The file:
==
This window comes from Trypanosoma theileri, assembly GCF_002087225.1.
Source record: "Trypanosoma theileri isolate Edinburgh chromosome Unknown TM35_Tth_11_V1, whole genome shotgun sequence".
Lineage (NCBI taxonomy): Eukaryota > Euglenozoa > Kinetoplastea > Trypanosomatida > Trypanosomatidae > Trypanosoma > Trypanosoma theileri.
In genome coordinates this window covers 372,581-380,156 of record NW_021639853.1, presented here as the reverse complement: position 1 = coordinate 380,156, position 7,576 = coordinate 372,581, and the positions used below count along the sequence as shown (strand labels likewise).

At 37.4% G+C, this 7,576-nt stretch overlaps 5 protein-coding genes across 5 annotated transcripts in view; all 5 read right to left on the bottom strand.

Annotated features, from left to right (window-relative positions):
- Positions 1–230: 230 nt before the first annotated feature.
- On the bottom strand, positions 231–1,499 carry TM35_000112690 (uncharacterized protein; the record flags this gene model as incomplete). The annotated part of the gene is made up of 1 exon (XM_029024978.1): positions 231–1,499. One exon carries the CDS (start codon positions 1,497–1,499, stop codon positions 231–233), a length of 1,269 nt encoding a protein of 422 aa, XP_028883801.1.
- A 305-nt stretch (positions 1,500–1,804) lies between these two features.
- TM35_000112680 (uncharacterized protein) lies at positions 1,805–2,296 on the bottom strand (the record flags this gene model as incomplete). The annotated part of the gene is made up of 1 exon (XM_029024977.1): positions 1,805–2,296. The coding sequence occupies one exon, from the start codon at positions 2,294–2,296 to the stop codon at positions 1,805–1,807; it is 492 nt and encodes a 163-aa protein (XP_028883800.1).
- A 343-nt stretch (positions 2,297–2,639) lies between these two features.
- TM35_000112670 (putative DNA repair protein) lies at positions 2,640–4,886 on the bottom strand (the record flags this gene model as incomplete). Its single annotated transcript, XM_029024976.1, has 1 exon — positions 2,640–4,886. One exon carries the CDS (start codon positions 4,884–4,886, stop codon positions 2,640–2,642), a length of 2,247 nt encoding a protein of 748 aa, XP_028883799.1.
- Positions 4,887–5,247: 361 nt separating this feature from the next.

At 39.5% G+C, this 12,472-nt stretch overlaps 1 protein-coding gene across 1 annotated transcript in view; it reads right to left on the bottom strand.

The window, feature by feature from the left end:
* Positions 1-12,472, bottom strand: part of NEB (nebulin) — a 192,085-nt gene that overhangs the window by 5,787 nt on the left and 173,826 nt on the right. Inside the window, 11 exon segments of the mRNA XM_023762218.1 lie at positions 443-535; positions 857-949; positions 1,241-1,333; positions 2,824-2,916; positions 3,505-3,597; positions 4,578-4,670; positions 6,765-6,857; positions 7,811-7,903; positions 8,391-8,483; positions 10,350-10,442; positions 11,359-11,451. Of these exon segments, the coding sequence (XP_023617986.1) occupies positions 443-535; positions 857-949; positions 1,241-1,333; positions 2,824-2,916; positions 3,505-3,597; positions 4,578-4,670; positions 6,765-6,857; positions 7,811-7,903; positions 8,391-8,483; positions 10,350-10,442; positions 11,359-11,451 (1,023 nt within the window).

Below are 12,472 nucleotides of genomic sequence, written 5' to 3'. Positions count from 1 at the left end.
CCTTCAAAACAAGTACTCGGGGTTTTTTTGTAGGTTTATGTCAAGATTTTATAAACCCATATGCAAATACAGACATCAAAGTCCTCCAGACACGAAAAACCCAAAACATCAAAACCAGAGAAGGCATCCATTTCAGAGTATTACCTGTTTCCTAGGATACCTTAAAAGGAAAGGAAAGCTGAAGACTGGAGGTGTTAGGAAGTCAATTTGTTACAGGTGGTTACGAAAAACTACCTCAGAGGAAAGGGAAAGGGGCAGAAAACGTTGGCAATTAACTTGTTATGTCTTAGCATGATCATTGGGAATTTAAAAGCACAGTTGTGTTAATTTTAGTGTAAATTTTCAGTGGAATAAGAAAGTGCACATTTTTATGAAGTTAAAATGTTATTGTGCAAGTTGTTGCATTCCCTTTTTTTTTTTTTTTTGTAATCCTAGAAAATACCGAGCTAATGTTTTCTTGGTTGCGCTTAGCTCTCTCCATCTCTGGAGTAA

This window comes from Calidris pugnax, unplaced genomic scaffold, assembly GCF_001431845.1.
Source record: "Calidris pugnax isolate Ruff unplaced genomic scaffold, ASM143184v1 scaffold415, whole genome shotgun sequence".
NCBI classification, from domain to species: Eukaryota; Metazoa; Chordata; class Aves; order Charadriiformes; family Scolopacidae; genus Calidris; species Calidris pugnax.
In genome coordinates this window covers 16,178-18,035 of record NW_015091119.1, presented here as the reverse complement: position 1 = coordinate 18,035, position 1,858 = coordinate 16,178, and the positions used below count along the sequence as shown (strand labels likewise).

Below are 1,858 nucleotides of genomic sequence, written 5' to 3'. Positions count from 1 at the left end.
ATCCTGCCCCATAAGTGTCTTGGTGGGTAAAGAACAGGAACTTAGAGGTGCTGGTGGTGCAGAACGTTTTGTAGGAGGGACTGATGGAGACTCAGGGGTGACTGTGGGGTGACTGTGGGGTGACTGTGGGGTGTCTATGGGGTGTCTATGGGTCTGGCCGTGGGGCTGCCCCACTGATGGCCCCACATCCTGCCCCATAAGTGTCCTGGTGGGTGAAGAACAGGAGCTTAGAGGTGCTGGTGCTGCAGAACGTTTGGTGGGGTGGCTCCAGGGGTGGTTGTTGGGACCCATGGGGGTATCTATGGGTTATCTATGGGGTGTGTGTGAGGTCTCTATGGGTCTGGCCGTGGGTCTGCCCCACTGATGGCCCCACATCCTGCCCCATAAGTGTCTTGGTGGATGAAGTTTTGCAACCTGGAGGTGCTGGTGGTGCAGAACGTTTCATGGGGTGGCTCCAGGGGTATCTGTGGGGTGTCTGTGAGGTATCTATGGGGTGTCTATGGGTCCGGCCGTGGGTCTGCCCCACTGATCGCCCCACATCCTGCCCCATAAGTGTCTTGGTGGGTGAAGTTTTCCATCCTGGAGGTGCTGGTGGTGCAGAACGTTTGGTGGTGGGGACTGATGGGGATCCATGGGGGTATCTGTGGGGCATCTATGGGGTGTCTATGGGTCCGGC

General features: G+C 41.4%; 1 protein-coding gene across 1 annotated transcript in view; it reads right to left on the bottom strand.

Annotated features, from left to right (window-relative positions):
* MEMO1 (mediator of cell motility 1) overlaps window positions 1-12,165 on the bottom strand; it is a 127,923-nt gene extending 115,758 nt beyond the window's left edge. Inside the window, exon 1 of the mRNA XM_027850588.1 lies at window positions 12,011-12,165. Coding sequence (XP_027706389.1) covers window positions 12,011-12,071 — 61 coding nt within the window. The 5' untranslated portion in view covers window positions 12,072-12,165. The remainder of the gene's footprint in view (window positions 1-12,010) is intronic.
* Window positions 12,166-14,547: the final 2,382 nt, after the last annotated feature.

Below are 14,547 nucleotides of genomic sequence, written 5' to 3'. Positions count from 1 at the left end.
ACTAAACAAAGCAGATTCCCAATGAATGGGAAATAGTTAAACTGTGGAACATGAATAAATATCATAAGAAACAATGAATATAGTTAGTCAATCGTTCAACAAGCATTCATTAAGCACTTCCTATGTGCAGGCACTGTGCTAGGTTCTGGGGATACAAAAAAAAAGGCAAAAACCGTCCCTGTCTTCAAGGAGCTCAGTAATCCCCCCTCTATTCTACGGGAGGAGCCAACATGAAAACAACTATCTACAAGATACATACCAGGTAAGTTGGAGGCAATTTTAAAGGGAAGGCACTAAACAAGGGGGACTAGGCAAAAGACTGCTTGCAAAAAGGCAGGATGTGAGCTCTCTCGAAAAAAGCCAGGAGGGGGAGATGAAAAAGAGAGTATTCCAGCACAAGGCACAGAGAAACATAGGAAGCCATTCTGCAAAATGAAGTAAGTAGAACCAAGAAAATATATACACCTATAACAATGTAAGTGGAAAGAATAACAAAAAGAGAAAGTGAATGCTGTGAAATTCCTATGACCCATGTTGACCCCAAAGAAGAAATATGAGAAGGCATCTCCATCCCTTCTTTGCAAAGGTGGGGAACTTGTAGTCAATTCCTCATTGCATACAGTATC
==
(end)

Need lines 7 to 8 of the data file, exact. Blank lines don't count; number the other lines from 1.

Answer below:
- Positions 1–230: 230 nt before the first annotated feature.
- On the bottom strand, positions 231–1,499 carry TM35_000112690 (uncharacterized protein; the record flags this gene model as incomplete). The annotated part of the gene is made up of 1 exon (XM_029024978.1): positions 231–1,499. One exon carries the CDS (start codon positions 1,497–1,499, stop codon positions 231–233), a length of 1,269 nt encoding a protein of 422 aa, XP_028883801.1.